It was my intention to spend today’s Sabbath School talking about Pentecost, and talking about the gifts that God had provided on that day–including the Ten Commandments and the law of the covenant. As happens sometimes, though, the discussion had a different turn that ended up not being so different, and one that was an opportunity both for the kids to appreciate the proper approach to law and authority as well as an opportunity for me to better understand the development of the criminal mind. Most of the time, when we see the criminal mind, it is in full flower. What is fascinating, though, is seeing the development of the criminal mind, how it is that people fail to learn basic life lessons about coping with reality and instead develop patterns of behavior that led them into disaster.
There is a lot of writing that takes place about a supposed school to prison pipeline as if it is a problem within the schools. And, to be sure, there are a lot of aspects of our educational system that are to be blamed. This is not one of them, though. In general, school seeks to provide us with basic lessons about life that are applicable for the rest of one’s life, and those who fail to learn such lessons repeatedly, despite mounting urgency, and who dedicate themselves to resistance to compliance and obedience to the rules, select themselves for lives filled with problems with authorities, including imprisonment, issues with DHS with their parenting styles, chronic joblessness, and the like. While most of us like to be left alone–I know I do–most of us also understand that what allows us to be left alone the best is to make things easier on those people who are bothering us so that they are satisfied and leave us alone, whatever our actual feelings about their slowness to understand what we are trying to explain or their unwillingness to comply with our wishes and desires.
What I had the opportunity to listen to today was the account of someone who was hostile to therapists, teachers, and other adult authority figures but who was nonetheless open and honest about her frustrations, and very loud about them it should be admitted. Her desire to be left alone clashed with the fact that the adults around are not and will never be interested in leaving her alone, not without extracting some sort of compliance from her. Her repeated insistence that she wasn’t doing anything was something she failed to understand was a problem, since all authorities want us to do some things and not to do other things, and so doing nothing is itself making us a problem to those who are in charge over us in various institutions. And when we are problems for the people who are in authority over us, they will be a problem to us, pretty inevitably.
There is an element of this that is cause and effect, and an element that includes basic tactical skills about how to approach life, as well as basic skills in empathy. To the extent that we can understand the sorts of pressures that our pastors, our bosses, our policemen, and so on are under, we can understand why it is that they behave towards us the way that they do. We do not have to like the way the systems of institutions work, but if we want to live happy and successful lives we at least need to understand how to work within such institutions in a profitable manner. Those who cannot do so because they are so concerned about their own selfish interests and immediate desires that they cannot refrain from creating trouble for themselves or control their emotional response to what frustrates and irritates them are people who will bring trouble to themselves frequently and predictably.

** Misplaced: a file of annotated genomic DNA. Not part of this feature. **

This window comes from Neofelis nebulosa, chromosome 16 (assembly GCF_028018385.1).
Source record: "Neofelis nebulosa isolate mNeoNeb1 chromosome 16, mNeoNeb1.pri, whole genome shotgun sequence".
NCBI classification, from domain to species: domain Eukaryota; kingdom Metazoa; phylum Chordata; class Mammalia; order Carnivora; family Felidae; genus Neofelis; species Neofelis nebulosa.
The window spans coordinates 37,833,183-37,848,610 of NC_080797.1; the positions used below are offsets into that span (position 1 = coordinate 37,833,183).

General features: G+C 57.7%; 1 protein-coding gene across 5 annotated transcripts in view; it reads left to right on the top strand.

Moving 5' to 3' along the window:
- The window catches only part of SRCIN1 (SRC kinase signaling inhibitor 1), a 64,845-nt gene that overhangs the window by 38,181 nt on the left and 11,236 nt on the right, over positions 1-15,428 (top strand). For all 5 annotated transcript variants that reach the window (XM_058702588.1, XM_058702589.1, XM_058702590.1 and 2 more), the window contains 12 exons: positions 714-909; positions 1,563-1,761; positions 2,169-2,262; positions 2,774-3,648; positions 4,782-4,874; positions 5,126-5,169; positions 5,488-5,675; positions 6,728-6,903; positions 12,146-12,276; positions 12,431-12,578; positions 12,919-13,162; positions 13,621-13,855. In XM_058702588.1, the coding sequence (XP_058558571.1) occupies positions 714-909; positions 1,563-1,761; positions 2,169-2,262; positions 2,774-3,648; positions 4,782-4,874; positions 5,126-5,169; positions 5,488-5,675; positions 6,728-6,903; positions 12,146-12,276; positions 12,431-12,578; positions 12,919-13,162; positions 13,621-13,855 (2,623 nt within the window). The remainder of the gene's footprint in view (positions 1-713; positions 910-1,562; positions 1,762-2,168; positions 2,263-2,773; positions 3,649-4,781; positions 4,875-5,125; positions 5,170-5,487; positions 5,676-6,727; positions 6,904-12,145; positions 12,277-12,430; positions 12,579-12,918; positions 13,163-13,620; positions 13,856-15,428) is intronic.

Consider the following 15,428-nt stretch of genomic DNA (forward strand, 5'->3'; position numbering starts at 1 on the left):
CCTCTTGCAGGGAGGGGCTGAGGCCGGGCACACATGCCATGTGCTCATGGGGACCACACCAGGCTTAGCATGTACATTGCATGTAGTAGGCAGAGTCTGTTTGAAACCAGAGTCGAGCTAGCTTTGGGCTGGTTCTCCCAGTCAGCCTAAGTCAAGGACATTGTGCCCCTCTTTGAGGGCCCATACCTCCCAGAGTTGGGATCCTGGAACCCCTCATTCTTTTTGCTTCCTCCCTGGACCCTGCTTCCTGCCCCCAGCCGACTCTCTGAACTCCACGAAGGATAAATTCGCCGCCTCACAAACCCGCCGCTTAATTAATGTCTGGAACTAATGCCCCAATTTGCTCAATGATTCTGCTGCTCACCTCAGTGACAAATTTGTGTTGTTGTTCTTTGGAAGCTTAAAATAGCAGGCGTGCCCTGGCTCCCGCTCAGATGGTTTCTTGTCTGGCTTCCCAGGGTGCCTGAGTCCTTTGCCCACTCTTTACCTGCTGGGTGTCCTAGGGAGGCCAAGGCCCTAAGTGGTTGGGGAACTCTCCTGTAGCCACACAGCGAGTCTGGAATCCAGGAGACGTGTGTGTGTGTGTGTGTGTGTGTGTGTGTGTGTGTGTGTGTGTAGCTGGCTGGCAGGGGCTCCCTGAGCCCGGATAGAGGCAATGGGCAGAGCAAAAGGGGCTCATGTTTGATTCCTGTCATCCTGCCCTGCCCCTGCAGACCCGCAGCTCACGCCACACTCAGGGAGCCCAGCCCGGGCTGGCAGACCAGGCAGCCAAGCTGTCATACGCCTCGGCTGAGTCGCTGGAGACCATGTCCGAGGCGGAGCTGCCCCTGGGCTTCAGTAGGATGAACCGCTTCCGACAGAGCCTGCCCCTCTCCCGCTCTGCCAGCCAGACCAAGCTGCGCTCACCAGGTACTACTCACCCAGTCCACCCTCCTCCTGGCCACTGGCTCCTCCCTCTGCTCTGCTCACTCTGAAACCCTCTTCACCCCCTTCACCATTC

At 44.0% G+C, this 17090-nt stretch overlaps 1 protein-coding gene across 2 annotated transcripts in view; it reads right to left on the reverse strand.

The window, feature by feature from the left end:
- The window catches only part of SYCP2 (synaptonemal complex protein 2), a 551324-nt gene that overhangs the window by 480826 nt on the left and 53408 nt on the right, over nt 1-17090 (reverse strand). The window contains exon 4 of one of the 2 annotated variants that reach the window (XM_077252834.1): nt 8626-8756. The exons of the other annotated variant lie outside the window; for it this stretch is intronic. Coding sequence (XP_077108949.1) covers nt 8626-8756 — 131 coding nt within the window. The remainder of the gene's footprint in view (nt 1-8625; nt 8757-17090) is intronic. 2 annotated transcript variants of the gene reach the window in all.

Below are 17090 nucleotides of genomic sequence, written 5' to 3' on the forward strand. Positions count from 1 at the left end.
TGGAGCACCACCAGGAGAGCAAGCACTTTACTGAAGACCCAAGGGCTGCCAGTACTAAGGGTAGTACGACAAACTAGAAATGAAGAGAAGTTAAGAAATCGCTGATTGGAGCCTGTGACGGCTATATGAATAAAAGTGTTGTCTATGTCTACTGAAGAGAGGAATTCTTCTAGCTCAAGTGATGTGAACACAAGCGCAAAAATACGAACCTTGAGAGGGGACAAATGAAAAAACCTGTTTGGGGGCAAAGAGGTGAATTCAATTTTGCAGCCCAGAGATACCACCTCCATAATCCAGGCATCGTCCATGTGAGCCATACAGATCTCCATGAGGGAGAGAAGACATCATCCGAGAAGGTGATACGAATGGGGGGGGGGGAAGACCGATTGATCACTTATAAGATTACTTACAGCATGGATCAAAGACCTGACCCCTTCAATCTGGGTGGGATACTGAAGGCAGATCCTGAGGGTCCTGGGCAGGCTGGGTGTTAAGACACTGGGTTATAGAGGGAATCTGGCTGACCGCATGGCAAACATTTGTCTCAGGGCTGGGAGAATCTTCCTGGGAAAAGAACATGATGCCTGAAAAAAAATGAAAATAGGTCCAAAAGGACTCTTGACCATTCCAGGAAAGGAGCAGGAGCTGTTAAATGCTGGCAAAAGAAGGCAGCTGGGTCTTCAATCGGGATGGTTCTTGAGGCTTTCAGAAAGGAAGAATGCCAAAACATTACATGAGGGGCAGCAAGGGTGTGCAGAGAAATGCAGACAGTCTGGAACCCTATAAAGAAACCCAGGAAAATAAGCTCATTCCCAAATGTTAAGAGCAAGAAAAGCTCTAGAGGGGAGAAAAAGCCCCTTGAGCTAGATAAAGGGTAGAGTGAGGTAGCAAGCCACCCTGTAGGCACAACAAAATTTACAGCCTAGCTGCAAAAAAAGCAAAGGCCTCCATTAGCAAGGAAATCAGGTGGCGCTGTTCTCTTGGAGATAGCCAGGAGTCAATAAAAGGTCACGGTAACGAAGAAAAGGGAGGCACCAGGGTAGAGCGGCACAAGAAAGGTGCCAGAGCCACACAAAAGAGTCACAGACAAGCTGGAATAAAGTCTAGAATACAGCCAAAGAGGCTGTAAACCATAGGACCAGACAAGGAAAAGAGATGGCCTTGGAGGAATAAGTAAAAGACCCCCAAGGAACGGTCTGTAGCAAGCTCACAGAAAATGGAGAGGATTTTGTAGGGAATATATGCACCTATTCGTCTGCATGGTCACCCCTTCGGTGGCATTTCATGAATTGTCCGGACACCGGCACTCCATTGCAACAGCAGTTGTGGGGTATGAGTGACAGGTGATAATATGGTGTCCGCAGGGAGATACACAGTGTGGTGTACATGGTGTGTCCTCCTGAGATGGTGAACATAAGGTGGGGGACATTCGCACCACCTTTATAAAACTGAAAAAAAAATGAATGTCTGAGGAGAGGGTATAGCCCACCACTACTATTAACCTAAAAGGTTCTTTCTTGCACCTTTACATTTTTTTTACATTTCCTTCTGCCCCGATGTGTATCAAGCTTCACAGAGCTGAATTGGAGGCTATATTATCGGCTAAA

There was a sense of melancholy I had in knowing that the child I was listening to was already well-advanced in a course of action that will inevitably lead to great trouble for her. Even knowing what it is that people wanted from her, she was unwilling to refrain from loudly and forcibly expressing her own personal desires that other people simply were not going to act on and refusing to act on what they insisted that she do. She expressed not only an unwillingness to follow the rules, whether they were expressed as general principles, but sought to find ways of breaking the rules without being caught and having to deal with punishment, expressed a lack of acceptance that life may bring with it a lot of suffering–which seems pretty inevitable–and a belief that self-destruction would itself be escaping from judgment. None of these are the ways in which our thinking should be turned and focused, but they are all aspects of the criminal mind being formed as a way of approaching the world.
To the extent that the world encourages us to follow our own star and listen to our own desires and view them as our guiding principle and law, the world around us is seeking to encourage the development of a criminal class. To the extent that the outside world encourages us to neglect being concerned about the impact of our behavior on those around us, kneecaps our understanding of basic reciprocity and justice while focusing our attention our own frustrations and grievances, the world outside us further encourages the development of a selfish and sociopathic criminal class that is predisposed to act in hostility to law and authority and to be parasitic towards the property and well-being of others to the detriment of the health of society as a whole. Such a tendency cannot end well, and any happiness or success we have in life requires that we fight against tendencies that cut us off from being able to imaginatively place ourselves in the position of other people so that we may better understand their motives and act with shrewdness and wisdom even in situations that bother and frustrate us to a high degree. Such tendencies must be learned young, it appears, or they may very well never be learned at all.
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